“Fellowship” means doing something for others and society. This may be simple things like checking in on a neighbour, doing some grocery shopping for seniors who cannot get to the supermarket, helping out at a food bank or charity (while of course maintaining physical distancing), making a charitable donation, volunteering at a hospital or not-for-profit, and so on. Fellowship is doing something for your fellow man or woman and society without the expectation of getting any benefit for yourself, other than feeling good about doing good!

In giving, we receive far more in return. Fellowship is what makes us human.

So, the answer to the question “How are we “F’ing “going to survive Covid 19?” is this: Think about the 10 “F’s”:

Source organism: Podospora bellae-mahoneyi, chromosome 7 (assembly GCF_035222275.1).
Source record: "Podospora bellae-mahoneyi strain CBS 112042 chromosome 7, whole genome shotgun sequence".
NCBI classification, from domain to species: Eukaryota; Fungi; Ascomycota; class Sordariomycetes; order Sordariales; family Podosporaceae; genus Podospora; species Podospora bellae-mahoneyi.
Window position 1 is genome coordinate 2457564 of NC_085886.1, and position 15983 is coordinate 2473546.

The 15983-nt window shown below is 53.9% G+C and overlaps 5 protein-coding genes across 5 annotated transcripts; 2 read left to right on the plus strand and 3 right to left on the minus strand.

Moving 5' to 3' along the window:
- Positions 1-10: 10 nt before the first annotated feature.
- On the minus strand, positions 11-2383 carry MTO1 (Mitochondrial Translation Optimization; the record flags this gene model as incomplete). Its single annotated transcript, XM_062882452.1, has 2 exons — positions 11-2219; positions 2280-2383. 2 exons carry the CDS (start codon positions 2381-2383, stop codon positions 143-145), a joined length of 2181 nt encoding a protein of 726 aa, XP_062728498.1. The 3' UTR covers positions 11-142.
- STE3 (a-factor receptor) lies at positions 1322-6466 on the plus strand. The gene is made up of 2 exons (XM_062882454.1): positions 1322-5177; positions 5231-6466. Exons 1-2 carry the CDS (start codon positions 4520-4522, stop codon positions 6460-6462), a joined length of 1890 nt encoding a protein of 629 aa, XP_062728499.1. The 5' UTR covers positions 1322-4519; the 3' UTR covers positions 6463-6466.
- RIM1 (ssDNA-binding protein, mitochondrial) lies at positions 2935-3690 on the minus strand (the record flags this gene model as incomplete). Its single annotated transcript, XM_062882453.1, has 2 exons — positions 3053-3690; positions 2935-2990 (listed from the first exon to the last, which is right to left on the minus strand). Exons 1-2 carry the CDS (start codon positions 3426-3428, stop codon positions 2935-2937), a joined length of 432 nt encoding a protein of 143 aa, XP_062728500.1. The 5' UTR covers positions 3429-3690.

Family and Friends
Fitness and Fun
Finances and Fortune
Focus and Fulfillment
Faith and Fellowship

I hope that this article has given you something to think about, so that we will all come through this Covid-19 crisis stronger, wiser, more loving and compassionate than ever before.

I wish you good health and happiness.

Allan

ExChat25 - Donna Marshall

Featured Webinar:

How to Manage and Respond to Workplace Mental Health Challenges in the Time of COVID

Covid-19 has brought fresh challenges to all organizations around the world. The future of work brings changes to the workplace, work, and workforce, which require additional attention to understanding and managing the pandemic of mental health challenges facing our evolving workplace today.

You have successfully registered.

Share This